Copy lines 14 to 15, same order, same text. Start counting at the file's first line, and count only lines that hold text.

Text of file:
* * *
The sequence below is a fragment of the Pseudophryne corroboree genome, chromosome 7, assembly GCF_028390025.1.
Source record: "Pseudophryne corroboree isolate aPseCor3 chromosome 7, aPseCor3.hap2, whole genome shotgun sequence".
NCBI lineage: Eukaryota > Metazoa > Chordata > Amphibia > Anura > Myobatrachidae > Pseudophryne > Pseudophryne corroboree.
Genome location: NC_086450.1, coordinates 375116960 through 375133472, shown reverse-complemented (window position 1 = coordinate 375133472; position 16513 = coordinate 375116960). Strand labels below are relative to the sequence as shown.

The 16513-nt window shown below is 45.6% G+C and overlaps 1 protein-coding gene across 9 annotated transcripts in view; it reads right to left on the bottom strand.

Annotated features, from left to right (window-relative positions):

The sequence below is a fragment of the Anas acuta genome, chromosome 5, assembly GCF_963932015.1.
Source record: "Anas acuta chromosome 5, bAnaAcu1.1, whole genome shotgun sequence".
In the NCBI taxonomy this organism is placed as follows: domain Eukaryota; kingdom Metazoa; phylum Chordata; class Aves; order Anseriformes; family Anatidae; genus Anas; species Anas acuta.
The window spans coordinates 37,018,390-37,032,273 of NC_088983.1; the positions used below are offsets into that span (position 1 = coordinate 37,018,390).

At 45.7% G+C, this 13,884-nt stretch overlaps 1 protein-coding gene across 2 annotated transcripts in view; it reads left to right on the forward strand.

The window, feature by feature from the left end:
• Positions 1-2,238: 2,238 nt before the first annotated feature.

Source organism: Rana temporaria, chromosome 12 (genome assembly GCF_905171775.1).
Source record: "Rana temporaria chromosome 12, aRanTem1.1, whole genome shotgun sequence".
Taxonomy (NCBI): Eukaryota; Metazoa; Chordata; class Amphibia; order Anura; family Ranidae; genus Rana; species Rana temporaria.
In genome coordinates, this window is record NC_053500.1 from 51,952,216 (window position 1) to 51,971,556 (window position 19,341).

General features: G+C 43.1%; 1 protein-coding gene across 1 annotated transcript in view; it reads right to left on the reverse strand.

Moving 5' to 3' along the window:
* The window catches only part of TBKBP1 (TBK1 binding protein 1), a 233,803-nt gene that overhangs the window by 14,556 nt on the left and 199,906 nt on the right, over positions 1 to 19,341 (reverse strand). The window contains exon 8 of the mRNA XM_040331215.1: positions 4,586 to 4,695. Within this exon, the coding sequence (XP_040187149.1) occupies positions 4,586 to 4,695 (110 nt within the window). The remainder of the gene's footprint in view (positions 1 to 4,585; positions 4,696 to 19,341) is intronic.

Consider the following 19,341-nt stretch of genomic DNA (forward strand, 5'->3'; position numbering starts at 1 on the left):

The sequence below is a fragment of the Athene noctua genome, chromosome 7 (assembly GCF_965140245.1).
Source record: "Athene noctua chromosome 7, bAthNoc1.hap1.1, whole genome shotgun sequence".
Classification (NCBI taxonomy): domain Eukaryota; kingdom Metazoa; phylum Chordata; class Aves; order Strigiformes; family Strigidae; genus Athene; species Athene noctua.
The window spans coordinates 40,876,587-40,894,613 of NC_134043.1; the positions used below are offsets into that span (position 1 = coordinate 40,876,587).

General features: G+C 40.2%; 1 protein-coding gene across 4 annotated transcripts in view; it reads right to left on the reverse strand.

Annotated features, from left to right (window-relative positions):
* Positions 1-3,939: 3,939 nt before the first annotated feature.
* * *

Source organism: Rana temporaria, chromosome 12 (genome assembly GCF_905171775.1).
Source record: "Rana temporaria chromosome 12, aRanTem1.1, whole genome shotgun sequence".